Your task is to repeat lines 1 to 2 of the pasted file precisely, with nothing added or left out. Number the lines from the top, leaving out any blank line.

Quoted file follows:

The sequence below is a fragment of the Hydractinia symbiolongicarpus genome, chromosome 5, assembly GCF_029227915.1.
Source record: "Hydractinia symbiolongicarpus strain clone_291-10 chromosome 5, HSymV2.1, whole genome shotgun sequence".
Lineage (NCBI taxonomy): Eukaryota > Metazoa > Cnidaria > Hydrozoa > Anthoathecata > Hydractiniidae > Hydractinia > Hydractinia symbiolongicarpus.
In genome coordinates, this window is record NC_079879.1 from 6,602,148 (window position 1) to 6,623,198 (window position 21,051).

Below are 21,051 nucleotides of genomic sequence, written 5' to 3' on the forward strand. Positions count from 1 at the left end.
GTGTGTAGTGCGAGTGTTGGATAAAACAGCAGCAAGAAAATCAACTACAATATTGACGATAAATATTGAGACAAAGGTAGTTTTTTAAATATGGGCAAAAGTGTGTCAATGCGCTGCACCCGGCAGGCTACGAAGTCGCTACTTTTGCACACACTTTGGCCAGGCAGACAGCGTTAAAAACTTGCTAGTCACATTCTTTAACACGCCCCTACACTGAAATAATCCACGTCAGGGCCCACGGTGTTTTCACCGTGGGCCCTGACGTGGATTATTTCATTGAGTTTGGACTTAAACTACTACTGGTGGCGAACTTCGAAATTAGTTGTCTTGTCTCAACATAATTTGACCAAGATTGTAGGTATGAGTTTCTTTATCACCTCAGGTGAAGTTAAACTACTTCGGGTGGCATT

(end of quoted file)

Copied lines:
The sequence below is a fragment of the Hydractinia symbiolongicarpus genome, chromosome 5, assembly GCF_029227915.1.
Source record: "Hydractinia symbiolongicarpus strain clone_291-10 chromosome 5, HSymV2.1, whole genome shotgun sequence".